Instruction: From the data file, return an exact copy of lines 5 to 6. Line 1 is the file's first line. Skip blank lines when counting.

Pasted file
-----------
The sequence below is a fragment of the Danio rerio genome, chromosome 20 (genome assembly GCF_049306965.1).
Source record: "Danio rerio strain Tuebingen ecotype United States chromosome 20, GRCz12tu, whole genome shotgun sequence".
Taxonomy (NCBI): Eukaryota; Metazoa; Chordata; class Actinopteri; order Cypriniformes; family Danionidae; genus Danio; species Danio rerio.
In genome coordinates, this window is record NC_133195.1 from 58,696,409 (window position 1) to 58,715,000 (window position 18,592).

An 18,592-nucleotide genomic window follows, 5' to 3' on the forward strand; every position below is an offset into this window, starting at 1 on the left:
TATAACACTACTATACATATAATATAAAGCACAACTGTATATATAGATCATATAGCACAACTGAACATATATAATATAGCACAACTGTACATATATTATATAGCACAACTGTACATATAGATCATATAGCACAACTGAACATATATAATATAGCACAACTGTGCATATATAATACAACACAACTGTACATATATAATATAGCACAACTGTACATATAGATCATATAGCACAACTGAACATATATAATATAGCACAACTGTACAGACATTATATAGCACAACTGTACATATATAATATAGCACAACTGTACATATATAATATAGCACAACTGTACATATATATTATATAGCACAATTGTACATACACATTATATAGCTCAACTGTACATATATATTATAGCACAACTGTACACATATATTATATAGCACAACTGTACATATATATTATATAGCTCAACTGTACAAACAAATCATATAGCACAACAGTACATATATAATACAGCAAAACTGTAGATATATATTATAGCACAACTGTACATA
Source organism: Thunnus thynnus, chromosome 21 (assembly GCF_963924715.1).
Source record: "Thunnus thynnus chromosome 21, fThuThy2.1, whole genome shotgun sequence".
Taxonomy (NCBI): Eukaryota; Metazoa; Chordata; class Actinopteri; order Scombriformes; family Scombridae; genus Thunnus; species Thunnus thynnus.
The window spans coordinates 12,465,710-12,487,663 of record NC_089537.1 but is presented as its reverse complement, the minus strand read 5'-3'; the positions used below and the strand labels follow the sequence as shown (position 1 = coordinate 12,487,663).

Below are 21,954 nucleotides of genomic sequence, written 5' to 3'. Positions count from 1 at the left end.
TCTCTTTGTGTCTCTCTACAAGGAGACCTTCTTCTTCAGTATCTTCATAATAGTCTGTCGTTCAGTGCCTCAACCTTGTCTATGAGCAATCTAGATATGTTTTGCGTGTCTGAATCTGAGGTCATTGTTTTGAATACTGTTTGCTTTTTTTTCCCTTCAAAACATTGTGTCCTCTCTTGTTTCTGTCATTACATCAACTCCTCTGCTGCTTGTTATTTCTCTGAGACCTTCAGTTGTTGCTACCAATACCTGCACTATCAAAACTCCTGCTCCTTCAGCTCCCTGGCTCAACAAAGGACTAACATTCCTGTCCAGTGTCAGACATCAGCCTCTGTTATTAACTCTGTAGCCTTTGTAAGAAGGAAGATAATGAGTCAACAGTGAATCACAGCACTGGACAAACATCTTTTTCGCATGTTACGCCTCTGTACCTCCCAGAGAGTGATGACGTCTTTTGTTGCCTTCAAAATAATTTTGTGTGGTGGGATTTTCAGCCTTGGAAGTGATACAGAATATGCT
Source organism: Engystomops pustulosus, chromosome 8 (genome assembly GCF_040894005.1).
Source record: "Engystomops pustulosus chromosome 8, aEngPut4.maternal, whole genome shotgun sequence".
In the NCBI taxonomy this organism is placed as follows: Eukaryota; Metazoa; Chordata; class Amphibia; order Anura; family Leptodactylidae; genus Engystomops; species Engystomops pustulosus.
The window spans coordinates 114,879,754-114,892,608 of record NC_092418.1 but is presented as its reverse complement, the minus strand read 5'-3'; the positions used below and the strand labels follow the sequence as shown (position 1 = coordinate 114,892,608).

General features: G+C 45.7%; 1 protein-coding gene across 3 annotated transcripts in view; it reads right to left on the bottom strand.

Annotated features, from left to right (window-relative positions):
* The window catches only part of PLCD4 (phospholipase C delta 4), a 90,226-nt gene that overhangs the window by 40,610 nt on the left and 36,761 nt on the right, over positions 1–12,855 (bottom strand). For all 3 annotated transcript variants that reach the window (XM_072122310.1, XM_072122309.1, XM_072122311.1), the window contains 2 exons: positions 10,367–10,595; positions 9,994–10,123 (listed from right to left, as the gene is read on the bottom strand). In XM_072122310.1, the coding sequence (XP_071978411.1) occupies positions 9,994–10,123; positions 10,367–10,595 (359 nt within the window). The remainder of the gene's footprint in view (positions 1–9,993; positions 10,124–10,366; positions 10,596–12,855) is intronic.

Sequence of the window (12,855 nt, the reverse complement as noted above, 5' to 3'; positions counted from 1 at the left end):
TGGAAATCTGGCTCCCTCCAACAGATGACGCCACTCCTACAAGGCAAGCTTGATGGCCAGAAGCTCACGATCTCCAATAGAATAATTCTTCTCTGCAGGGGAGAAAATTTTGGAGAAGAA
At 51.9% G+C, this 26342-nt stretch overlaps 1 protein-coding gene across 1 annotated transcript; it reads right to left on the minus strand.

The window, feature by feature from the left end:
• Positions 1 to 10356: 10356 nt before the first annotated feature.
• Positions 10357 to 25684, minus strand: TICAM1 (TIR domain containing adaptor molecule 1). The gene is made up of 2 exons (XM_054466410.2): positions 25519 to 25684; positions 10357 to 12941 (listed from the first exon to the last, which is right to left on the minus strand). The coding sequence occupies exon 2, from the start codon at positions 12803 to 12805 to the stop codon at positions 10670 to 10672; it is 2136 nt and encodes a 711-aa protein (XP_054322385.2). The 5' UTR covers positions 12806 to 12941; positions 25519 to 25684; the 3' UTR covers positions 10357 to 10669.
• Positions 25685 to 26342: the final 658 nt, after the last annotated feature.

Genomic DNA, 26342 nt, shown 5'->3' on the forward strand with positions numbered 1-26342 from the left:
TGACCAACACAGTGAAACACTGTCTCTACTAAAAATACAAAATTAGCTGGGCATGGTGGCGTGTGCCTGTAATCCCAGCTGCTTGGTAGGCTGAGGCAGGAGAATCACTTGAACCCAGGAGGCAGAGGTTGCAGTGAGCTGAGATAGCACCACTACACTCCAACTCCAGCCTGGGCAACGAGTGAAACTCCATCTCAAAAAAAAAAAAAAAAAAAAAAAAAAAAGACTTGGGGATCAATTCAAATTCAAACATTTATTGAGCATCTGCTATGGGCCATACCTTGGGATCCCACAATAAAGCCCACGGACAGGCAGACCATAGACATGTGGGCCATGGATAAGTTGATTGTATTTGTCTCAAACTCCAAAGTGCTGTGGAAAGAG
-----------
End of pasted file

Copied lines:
An 18,592-nucleotide genomic window follows, 5' to 3' on the forward strand; every position below is an offset into this window, starting at 1 on the left:
TATAACACTACTATACATATAATATAAAGCACAACTGTATATATAGATCATATAGCACAACTGAACATATATAATATAGCACAACTGTACATATATTATATAGCACAACTGTACATATAGATCATATAGCACAACTGAACATATATAATATAGCACAACTGTGCATATATAATACAACACAACTGTACATATATAATATAGCACAACTGTACATATAGATCATATAGCACAACTGAACATATATAATATAGCACAACTGTACAGACATTATATAGCACAACTGTACATATATAATATAGCACAACTGTACATATATAATATAGCACAACTGTACATATATATTATATAGCACAATTGTACATACACATTATATAGCTCAACTGTACATATATATTATAGCACAACTGTACACATATATTATATAGCACAACTGTACATATATATTATATAGCTCAACTGTACAAACAAATCATATAGCACAACAGTACATATATAATACAGCAAAACTGTAGATATATATTATAGCACAACTGTACATA